Missed Deadline? Taking the Focus Off Health Care? Press Secretary Gibbs Unknowingly Outlines Democratic Strategy...

Published March 11, 2010, 2:23 pm, CST

by Diane W. Collins


Yesterday, in St. Louis, MO President Obama called for the Congress to "Vote now," saying he was tired of the health care debate and that it was time to "move on." Regardless, we all continue to concentrate on how Pelosi gets her votes and the Senate handles the possibility of reconciliation, not to mention the CBO's score on the new bill (not the current Senate bill's re-formed score). And, what about the deals written and unwritten? Which will be included in any final health care reform legislation? But, there is something more. Today Press Secretary Gibbs may have given us a small glimpse into the Democrats strategy. It has to do with financial services reform.


Currently, Sen. Chris Dodd is forming in committee a financial services bill that addresses the various abuses credit card companies and banks levied against consumers. A topic that carries a lot of pathos. The bill is expected to be in mark up form prior to the President leaving on March 18th for Indonesia and Australia. Does this signal a new Democratic strategy? We think so and it surrounds the debate between President Obama and Speaker Pelosi on the March 18th deadline. They can't make the deadline. Not because Pelosi doesn't want to. It has everything to do with congressional procedure. It takes time to pass legislation. That means Democrats need new talking points that will focus negative attention toward Republicans while the President "vacations" in Indonesia and the Congress adjourns for Spring recess where they will be forced to face their constituents, no doubt getting an earful on health care reform.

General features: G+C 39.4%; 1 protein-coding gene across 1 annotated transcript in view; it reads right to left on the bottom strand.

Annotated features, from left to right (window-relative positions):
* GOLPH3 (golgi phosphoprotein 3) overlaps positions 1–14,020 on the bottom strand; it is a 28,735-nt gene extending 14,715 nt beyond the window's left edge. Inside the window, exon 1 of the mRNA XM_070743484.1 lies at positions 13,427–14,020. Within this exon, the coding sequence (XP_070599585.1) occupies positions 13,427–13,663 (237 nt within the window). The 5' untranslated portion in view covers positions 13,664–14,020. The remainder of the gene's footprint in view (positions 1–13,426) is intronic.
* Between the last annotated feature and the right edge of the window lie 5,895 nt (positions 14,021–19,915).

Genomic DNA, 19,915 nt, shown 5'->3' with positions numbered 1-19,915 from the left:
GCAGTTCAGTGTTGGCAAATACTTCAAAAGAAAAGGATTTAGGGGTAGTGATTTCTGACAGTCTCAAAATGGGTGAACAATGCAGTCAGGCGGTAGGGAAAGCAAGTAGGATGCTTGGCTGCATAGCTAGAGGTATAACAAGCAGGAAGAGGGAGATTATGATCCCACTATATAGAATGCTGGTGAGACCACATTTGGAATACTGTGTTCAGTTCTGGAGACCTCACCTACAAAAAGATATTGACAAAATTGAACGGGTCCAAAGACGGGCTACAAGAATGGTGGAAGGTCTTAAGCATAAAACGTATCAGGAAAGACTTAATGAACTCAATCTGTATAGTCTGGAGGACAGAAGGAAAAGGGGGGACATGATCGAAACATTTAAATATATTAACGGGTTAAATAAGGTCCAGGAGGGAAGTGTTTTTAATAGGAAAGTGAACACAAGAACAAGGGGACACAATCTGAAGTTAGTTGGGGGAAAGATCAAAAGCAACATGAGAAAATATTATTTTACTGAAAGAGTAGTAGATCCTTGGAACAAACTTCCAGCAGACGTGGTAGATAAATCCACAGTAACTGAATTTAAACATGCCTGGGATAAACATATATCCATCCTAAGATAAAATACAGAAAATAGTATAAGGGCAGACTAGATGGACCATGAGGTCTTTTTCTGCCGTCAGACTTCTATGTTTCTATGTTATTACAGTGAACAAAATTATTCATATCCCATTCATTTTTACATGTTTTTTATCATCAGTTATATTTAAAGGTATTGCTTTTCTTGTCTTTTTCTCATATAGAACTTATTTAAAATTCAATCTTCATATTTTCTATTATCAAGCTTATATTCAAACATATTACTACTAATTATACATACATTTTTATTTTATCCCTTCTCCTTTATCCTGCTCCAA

The push is on for a financial services bill the President can endorse before leaving on March 18th. Democrats will attempt to fill the airwaves with reports about Republicans favoring financial service companies rather than the public, and Democrats will return to Washington, DC to face a vote on health care reform in a slightly better light. That's how we see it. Keep your eyes open.










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